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HMS Argonaut, built by Fairfield, laid down November 1896, launched 24th January 1898, completed April 1900. She was a ship of the Diadem-class of protected cruiser in the Royal Navy. This class of ship was not like the typical heavy cruisers of the day, in that they were deprived of side armour in order to increase their speed. They were well protected, however, for they were fitted with an armoured deck and amour around their vital parts (sometimes called the Citadel). But the most powerful guns were only protected by gun-shields. The top speed of her reciprocating engines was between 15 and 17 knots, the latter for only short periods. Although she had a design speed of 20.5 knots, her normal cruising speed was around 10 knots. At this cruising speed, she would consume about 1 ton of coal for every 10 nautical miles she steamed, while her bunkers could hold up to 1000 tons of coal. Endurance was, until the creation of the ‘cruising turbine’ the only advantage that the steam reciprocating engine had over the steam turbine.

Size: Length 435 feet pp 462 feet 6 inches overall, beam 69 feet, draught 25 feet 6 inches, displacement 11,00 tons load.
Propulsion: 2 shaft triple expansion engines, 16.500/18,000 ihp, 20/20.5 knots. Armour: 6in gun shields, 4.5-2in decks.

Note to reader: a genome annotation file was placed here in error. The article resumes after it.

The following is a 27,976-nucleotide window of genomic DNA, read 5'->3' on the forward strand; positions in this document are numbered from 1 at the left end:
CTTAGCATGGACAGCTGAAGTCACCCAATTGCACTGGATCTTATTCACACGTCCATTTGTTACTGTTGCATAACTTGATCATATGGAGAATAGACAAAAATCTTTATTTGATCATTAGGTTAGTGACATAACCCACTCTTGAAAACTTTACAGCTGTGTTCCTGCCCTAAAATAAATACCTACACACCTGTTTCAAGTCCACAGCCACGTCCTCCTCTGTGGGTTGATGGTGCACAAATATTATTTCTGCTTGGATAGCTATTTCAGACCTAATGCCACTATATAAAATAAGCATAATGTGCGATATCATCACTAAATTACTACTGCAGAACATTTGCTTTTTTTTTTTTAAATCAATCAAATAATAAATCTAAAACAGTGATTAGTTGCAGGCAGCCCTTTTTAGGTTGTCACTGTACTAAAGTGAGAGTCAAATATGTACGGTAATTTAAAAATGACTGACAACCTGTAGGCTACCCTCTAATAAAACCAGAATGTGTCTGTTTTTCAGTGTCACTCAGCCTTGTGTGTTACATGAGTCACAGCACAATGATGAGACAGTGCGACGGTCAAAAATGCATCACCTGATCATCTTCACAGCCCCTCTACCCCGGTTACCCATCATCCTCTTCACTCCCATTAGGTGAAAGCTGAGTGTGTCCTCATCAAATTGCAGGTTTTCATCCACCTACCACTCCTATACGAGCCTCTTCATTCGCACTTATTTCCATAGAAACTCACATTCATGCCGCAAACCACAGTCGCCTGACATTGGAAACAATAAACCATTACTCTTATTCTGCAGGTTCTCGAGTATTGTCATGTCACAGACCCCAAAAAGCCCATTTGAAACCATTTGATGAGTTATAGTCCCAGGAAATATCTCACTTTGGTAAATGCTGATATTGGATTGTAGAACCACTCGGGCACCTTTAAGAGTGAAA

Armament: 16 x 6in Mk VII (16 x 1), 14 x 12 pounder (14 x 1), 3 x 3 pounder (3 x 1), 2 x 18in TT. Crew 677.

HMS Argonaut was deployed in the Far East from 1900 - 1904 (as seen below when, in 1898, she was in dock in Whampoa, Hong Kong). During this time the ships Captain "Captain G.H. Cherry" ruled the ship with a rod of iron issuing around 600 warrant punishments. Captain Cherry was just as tough on the officers with only four remaining aboard throughout the commission. When the Argonaut returned to Plymouth in 1904 to be reduced to the reserve fleet (eventually at Chatham ) a sister of Lieutenant Arthur Ross declared that they "deserved a medal", and designed one. The joke went one step further when the London store Gamages agreed to make 100 "Cherry medals" all officers that had served 6 months on the Argonaut were allowed a medal. The news soon spread far and wide in the Navy, with Admiral Lord Fisher claiming one based on the fact that he had served with Cherry on another ship he was refused, however King George was presented with an honorary medal.

In 1907, Argonaut rejoined the Home fleet in Portsmouth and in 1912 became a training ship for stokers until the outbreak of World War 1 in 1914, when she now joined the 9th Cruiser Squadron. In 1915 she was converted to a hospital ship in Portsmouth and in 1918, to an accommodation ship. She was sold to Ward, of Milford Haven, on 18th May 1920, and arrived there for breaking up on 4th September 1921.

War Service -

  • 1914: 9th Cruiser Squadron Atlantic.
  • 1915: Hospital ship Portsmouth.
  • 1918: Accommodation ship.
  • 1920: Sold for scrap.

Last updated 14 November, 2008

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